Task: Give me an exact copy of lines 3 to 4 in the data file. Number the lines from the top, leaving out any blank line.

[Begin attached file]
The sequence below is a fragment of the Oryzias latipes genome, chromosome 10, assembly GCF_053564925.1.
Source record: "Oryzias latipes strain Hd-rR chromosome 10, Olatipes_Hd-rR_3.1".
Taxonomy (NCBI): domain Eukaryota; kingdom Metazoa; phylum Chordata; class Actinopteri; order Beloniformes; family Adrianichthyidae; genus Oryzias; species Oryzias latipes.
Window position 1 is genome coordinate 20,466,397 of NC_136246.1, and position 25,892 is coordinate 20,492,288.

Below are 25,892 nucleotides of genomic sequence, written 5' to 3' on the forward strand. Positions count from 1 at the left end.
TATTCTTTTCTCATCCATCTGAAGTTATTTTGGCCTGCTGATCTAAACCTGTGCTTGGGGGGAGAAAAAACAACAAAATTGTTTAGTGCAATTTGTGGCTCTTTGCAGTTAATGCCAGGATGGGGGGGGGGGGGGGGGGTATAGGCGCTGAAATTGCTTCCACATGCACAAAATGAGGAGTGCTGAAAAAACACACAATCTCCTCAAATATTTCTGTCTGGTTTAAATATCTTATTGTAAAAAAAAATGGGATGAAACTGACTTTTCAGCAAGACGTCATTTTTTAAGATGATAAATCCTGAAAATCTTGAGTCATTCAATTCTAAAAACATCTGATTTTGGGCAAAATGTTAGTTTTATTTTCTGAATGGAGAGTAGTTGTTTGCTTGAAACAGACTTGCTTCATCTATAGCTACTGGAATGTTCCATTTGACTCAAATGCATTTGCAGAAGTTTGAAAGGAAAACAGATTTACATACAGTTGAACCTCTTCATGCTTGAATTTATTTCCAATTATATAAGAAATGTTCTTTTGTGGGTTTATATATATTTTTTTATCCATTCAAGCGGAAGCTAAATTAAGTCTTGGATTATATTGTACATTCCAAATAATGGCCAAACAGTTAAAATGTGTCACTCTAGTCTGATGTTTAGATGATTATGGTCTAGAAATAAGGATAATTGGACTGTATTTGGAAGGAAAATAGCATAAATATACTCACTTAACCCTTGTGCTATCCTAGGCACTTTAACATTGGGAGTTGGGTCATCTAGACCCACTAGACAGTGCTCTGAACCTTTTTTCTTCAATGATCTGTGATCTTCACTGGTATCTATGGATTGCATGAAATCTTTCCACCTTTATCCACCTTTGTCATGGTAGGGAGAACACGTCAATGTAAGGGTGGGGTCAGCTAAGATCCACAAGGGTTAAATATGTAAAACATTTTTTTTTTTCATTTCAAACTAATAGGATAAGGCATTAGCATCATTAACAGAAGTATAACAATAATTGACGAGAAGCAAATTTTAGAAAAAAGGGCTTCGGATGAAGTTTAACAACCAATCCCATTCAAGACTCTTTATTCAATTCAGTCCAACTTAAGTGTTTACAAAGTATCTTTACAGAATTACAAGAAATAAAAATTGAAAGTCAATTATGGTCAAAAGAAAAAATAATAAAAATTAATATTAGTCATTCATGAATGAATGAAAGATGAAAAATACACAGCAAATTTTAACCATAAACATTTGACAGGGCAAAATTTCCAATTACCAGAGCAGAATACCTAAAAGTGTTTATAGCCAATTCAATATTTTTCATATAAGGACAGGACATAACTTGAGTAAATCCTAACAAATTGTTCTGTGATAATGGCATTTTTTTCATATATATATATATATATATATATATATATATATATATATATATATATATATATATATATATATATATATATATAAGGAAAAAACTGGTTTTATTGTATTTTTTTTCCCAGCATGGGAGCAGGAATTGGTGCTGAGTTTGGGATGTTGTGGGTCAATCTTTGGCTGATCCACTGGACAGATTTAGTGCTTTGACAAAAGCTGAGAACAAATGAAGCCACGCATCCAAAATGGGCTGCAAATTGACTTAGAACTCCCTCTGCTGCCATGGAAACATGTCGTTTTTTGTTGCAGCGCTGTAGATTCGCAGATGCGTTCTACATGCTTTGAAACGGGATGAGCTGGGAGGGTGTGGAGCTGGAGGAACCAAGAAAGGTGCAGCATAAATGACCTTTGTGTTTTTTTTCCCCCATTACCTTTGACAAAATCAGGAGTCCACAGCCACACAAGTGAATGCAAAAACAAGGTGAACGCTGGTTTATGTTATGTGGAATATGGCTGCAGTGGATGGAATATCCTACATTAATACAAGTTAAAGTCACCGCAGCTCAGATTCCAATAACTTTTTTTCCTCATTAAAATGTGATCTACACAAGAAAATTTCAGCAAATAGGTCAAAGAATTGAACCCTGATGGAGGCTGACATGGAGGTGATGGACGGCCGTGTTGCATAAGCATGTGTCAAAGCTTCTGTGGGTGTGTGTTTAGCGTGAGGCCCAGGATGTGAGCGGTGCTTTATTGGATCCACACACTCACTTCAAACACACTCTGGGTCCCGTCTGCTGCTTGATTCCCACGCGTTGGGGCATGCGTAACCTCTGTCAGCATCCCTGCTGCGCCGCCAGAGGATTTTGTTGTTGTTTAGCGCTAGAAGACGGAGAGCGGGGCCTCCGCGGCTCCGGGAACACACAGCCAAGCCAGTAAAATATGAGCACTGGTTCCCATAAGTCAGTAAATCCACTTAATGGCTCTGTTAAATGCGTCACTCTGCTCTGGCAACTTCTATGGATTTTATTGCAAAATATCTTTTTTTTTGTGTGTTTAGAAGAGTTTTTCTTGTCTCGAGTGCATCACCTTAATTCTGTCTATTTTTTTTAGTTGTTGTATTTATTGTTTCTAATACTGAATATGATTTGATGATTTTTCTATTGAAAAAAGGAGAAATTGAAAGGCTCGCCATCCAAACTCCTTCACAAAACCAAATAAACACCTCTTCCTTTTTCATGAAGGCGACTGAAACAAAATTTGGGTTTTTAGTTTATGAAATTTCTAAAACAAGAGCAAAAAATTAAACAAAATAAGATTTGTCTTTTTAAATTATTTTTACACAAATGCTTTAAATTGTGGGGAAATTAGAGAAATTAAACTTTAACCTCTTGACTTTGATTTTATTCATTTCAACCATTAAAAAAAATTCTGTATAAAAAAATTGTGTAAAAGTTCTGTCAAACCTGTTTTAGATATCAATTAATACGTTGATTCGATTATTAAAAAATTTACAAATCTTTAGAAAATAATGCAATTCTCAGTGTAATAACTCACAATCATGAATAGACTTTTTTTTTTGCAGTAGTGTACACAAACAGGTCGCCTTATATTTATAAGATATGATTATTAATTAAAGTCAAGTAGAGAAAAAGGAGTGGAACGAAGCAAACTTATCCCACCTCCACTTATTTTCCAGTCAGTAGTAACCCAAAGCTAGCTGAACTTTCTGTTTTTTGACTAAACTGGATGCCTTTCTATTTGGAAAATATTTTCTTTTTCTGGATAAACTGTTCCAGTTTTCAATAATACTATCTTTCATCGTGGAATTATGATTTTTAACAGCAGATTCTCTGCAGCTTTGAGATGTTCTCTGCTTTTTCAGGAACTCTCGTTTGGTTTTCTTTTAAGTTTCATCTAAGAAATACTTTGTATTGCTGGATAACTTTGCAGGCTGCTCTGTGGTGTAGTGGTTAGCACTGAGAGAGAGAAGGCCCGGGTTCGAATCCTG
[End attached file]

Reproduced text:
Taxonomy (NCBI): domain Eukaryota; kingdom Metazoa; phylum Chordata; class Actinopteri; order Beloniformes; family Adrianichthyidae; genus Oryzias; species Oryzias latipes.
Window position 1 is genome coordinate 20,466,397 of NC_136246.1, and position 25,892 is coordinate 20,492,288.